As presented in an article by M. Spriggs, Sharon Duchesneau and Candy McCullough are a deaf lesbian couple with a mutual desire to have a deaf child. In order to do so, they first approached a sperm bank with a request for a donor with a family history of deafness, but were ultimately denied as the presence of congenital diseases was a condition that disqualified potential donors (4). They then approached a mutual family friend, who had a family history of deafness, and upon receiving his consent, used his sperm in order to conceive their daughter, Jehanne, and ultimately their son, Gauvin, five years later (4).
Though McCullough and Duchesneau were criticized, their decision to intentionally have a deaf child is defendable on multiple grounds. For starters, both parents, along with many others in the deaf community, viewed deafness not as a disability but rather as a cultural identity embodied by a distinct form of communication, American Sign Language (4). McCullough further substantiates this belief by stating that in their efforts to have a deaf child, they acted in no way different than parents intentionally trying to have a child from a minority group, such as a female or black child, who on average would face certain challenges not experienced by their counterparts (4). While deliberately having minority children is morally permissible by society, the couple argues that the same notion applies to deaf children too. The couple’s argument here however, rests on the premise that the challenges faced by blacks, females, and deaf children are analogous, leading to their conclusion that it would therefore not be wrong to intentionally produce a child belonging to any one of those groups (1).Sharon Duchesneau and Candy McCullough’s argument has, however, received criticism for a number of reasons. For starters, their overall argument rests on the single premise that the challenges faced by blacks, females, and deaf children are analogous to one another. The criticism of this premise is explained by N. Levy in his article, “Deafness, Culture, and Choice”, from the Journal of Medical Ethics. Levy objects the couple’s premise by first pointing out that when the causes behind the negative consequences that result from being part of a minority are not the same, then the hardships themselves cannot be the same (3). Since the disadvantages faced by black people for example are purely due to social hardships and not their actual skin pigment, their hardships could actually improve if society were to entirely change (3). For deaf individuals on the other hand, changes in society’s behaviour would not resolve their hardships, which are primarily due to the physical loss of hearing in their ears. Thus, if the hardships themselves are different among deaf versus black individuals, then producing a deaf child cannot be permitted on the grounds that the child is simply part of a minority group that faces similar hardships, such as black individuals.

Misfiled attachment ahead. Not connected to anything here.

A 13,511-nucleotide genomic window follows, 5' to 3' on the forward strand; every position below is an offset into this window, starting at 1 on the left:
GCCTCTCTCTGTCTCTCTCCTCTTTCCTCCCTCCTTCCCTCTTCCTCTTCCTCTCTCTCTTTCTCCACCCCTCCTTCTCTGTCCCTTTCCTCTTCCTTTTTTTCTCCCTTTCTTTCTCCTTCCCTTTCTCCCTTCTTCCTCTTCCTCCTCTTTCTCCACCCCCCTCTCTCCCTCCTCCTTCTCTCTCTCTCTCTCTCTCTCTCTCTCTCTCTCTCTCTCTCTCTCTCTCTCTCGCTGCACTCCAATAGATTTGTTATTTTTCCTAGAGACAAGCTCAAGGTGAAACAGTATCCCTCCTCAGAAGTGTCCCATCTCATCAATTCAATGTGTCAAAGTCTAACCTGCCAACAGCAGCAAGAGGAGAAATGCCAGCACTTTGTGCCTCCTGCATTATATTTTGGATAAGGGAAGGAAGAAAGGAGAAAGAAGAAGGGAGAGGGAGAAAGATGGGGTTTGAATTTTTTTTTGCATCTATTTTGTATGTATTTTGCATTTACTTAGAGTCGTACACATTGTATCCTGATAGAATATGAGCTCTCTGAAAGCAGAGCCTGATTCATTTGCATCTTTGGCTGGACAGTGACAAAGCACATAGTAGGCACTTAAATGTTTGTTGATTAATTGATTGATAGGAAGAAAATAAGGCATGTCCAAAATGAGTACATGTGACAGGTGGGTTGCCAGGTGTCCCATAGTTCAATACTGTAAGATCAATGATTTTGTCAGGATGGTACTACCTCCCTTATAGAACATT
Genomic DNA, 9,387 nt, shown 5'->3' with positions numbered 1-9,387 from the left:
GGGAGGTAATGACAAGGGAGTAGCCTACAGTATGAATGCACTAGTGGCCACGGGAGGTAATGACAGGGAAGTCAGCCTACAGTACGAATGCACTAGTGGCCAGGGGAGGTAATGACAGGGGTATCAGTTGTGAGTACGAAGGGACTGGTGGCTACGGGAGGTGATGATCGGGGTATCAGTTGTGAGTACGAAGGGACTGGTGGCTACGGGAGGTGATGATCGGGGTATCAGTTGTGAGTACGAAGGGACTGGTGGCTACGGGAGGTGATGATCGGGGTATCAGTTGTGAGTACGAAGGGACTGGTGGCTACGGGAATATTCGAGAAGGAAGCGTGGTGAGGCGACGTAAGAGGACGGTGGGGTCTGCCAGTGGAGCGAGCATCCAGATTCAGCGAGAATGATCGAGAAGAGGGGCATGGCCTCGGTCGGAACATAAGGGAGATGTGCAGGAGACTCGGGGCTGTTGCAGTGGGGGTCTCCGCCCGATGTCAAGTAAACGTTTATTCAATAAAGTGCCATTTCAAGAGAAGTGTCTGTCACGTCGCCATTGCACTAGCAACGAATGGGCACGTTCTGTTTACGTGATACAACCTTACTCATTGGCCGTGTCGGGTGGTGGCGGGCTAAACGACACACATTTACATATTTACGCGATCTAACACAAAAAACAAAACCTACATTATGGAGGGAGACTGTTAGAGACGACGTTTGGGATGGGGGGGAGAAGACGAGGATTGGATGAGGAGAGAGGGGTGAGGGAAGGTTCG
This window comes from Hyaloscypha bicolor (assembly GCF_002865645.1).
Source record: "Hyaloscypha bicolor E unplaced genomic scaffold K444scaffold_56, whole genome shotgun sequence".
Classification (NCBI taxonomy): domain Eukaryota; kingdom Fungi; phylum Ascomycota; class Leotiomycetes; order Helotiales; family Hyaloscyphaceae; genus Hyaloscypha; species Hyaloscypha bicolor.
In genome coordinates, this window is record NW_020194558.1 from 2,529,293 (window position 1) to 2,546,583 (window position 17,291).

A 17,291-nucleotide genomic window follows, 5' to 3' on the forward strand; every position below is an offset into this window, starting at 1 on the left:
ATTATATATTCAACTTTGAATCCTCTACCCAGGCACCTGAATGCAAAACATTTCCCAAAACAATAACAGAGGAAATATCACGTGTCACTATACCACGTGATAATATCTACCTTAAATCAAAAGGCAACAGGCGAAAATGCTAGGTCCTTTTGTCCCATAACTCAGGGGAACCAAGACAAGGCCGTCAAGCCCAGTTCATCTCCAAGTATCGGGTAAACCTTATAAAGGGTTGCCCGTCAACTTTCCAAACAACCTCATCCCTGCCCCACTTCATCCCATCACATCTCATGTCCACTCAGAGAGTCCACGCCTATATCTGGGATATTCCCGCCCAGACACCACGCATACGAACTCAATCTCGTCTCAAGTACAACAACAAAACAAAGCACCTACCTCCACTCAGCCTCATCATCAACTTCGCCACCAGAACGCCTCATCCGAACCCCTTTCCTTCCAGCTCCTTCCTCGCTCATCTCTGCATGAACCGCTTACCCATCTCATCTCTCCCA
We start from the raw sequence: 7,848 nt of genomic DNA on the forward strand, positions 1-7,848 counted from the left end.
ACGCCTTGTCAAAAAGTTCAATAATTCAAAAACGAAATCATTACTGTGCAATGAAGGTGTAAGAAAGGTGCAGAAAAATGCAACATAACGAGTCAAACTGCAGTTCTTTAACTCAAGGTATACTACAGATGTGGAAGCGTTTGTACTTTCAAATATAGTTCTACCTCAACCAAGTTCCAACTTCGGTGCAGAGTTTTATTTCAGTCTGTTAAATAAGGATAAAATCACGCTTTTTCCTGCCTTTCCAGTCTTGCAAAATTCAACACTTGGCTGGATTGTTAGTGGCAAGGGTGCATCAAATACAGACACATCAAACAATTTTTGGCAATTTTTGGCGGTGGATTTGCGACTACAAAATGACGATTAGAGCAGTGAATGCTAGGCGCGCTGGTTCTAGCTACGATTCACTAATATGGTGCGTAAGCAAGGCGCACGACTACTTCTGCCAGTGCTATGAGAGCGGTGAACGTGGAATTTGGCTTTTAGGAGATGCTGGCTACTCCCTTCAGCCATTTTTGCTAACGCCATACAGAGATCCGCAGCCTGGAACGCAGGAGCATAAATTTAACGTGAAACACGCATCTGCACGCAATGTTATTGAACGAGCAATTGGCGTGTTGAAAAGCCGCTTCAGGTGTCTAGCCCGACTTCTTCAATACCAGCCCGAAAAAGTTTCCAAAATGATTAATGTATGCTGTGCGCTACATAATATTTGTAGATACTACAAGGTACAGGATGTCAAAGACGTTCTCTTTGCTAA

Despite this criticism against Duchesneau and McCullough’s premise, which relies on the analogous challenges of black and deaf individuals, there is still a sufficient amount of evidence supporting the couple’s views. For starters, many of the hardships faced by deaf people do in fact come from societal behaviour, and any of the remaining traits that deaf people have are simply the individual characteristics, that make us all unique as humans (2). Levy expands on this argument by addressing a number of different technologies that have also come to be, in order to emphasize the many similarities that deaf individuals share with non-deaf individuals (3). For example, from sign interpreters, caption television, and Video Relay Servicing, to the broad range of internet services, deaf individuals have many means of having a lifestyle comparable to any minority group (1). Certain hardships, however, such as mocking due to an inability to speak, societal ignorance, etc. are among the main issues faced by deaf individuals. These hardships however are purely societal and could be amended if society was fixed for the better(4). Similarly, the hardships faced by black individuals arise from racism and cultural ignorance, both of which are society related issues that could be addressed and amended. For this reason, being deaf can most definitely be analogous to being black, or part of any minority, as the primary hardships faced are caused by society’s behaviour and could be resolved (4). Overall, the mere fact that some individuals are different from others does not mean that those individuals are definitely worse off in life, and thus it is not morally wrong to intentionally create an individual with such characteristics (4). All in all, Duchesneau and McCullough’s premise that blacks and deaf individuals face similar hardships is defensible on a number of grounds.